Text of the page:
Show of Hands
Gallery of Fine American Craft
210 Clayton St.
Denver, co 80206
In 1983, 16 artists pitched in $400 apiece to open Show of Hands gallery in Denver.
Woodworker Deb Kneale was among them, and today she co-owns the business with
Douglas Brugger, who traded in a career in corporate retail management-with the likes of
Banana Republic and Barneys New York-for the more intimate, inspiring and little-bit-crazy world of running a gallery.
Show of Hands is fine American craft with a contemporary flair. Longtime customers and tourists alike smile as they navigate a labyrinth of color, sophistication and fine craftsmanship.
The gallery, in the heart of Denver's historic Cherry Creek North shopping district, features furniture, pottery, home and garden accents, clothing, handbags, baby items, Judaica, wall art and jewelry-the top seller. A third
of the pieces are produced in Colorado.
Kneale handles the books. Brugger greets customers and heads up merchandising. They make buying decisions together.
What makes Show of Hands unusual?
Douglas Brugger: The gallery is filled with work that people are not seeing everywhere else.
Deb Kneale: We know the makers of this work. We've met them. We've often met their families. We have been to their studios sometimes. There's a story with each piece, and when a customer purchases a piece, that story goes out the door with them. Take Anna Blake, one of our jewelers. She's also a rancher. When she's not making jewelry she's raising horses. That's information people like to know. We can also tell people how things were made.
DB: We forget that when people come in for the first time, or the hundredth time, it's just a "wow" factor. They're visually moved. That is so humbling when you're not asking for it.
DK: It's a happy place, and people feel welcome and comfortable to come in. We've got a psychiatrist who comes in routinely to get away from what she's dealing with in her job.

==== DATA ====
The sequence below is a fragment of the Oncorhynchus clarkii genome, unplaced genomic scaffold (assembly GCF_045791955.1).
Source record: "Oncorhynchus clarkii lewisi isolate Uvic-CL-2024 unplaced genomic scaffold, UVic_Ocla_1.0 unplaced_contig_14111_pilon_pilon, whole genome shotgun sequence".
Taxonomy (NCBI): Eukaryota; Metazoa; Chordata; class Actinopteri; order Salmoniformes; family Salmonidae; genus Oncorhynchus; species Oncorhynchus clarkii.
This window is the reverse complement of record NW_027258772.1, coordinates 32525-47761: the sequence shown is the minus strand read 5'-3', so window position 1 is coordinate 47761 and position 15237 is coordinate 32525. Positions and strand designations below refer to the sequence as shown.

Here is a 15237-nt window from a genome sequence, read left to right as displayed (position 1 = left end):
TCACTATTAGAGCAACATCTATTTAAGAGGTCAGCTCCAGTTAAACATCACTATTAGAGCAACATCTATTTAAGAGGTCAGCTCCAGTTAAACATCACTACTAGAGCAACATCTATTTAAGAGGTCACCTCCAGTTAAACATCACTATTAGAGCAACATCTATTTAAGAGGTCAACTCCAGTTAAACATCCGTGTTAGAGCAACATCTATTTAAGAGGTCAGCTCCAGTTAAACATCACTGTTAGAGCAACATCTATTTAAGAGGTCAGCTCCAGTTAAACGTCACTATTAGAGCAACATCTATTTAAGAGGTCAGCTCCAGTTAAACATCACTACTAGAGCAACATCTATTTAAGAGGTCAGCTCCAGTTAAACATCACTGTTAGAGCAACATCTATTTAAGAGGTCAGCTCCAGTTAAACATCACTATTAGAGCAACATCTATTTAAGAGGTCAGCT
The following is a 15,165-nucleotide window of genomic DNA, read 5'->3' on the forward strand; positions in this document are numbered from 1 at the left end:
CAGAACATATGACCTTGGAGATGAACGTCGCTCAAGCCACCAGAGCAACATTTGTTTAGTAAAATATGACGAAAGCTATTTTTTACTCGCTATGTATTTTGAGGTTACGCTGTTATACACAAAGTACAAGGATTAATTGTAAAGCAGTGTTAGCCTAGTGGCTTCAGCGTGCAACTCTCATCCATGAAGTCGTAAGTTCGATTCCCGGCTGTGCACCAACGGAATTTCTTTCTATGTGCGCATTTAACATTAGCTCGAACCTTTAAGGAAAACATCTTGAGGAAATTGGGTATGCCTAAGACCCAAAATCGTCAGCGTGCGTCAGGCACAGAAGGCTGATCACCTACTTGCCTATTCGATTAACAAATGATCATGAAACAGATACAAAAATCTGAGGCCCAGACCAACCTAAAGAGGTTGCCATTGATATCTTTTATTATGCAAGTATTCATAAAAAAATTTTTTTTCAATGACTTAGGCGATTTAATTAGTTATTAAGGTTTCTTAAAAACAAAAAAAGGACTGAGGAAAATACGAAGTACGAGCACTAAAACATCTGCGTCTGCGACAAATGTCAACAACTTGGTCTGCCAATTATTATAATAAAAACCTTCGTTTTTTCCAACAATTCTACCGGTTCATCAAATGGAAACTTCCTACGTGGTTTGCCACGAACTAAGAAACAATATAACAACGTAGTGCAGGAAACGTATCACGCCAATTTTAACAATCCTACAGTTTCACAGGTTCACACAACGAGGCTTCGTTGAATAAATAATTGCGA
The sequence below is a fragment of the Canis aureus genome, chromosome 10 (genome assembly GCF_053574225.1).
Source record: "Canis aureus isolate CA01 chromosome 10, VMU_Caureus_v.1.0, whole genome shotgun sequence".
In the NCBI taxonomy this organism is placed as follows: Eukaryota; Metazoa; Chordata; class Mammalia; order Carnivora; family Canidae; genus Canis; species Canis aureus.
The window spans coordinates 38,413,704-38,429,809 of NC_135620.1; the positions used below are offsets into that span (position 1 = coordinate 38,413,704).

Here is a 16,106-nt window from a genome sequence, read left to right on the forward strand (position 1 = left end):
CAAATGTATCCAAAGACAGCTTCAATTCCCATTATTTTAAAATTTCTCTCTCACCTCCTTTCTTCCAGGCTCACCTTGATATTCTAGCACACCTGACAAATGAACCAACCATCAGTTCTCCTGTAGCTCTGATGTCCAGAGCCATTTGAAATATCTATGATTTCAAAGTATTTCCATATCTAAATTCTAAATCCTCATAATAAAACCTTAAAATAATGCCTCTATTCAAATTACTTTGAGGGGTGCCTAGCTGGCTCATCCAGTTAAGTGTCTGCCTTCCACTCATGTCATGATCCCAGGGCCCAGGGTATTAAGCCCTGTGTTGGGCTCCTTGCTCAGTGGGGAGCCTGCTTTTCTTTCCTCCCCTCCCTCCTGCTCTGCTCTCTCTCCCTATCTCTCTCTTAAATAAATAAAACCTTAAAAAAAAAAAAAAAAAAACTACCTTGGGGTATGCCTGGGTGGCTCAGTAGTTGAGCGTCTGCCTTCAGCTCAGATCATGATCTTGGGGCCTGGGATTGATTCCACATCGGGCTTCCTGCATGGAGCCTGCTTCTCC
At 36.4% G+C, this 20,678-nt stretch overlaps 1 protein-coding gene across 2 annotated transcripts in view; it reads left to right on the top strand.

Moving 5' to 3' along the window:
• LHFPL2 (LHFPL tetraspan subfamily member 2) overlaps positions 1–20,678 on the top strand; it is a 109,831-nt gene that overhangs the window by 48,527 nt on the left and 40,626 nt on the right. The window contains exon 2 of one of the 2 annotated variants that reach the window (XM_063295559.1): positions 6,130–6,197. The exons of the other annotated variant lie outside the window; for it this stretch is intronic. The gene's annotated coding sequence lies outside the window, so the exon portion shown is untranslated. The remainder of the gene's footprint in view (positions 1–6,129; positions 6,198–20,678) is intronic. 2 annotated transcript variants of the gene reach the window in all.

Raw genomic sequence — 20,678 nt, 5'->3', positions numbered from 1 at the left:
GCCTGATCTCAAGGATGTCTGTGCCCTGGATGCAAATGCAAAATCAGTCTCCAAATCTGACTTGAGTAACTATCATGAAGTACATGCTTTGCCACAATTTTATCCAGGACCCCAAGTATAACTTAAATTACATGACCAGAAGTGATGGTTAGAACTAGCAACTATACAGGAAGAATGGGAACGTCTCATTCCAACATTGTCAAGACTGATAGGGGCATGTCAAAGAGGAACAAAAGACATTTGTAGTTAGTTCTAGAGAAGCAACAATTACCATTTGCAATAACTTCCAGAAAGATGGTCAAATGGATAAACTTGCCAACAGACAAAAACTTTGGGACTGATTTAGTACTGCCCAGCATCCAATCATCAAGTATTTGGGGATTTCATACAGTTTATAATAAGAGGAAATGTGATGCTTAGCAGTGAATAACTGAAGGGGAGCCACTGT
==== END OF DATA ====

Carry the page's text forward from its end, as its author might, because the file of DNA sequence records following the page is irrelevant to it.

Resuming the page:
How often do you bring in new work?
DK: Daily. Toward the holidays, even more so. We try to promote our local artists. Half the art in the store is consigned to us, and those artists switch out their work continually. That keeps the store really fresh.
How did your partnership come together?
DK: We were down to two owners here, including me [in 1999]. The other owner-a couple-wanted to open a B&B in Glenwood Springs. I knew that I didn't want to do this alone. I had gotten to know Douglas when he managed the Boulder Arts & Crafts Gallery.
DB: I loved Barneys-don't get me wrong-but I needed to get out of corporate life. That short window with the Boulder co-op was amazing. There were 40 member-owners [including Kneale]. I was the go-between between them and the staff and business. I had to do four interviews.
DK: You almost didn't get the job because you interviewed in a suit.
You show artists from around the country. How do you stay plugged into craft nationally?
DB: We're a part of Craft Retailers & Artists for Tomorrow [craft]. It partners gallery owners and artists throughout the country.
DK: It's also our mission to see that galleries don't close and that there's a succession from one owner to another. We mentored Ann Ruhr Pifer, who opened The Grand Hand in St. Paul, MN, in 2004.
Kelly Pate Dwyer is a Denver-based freelance writer.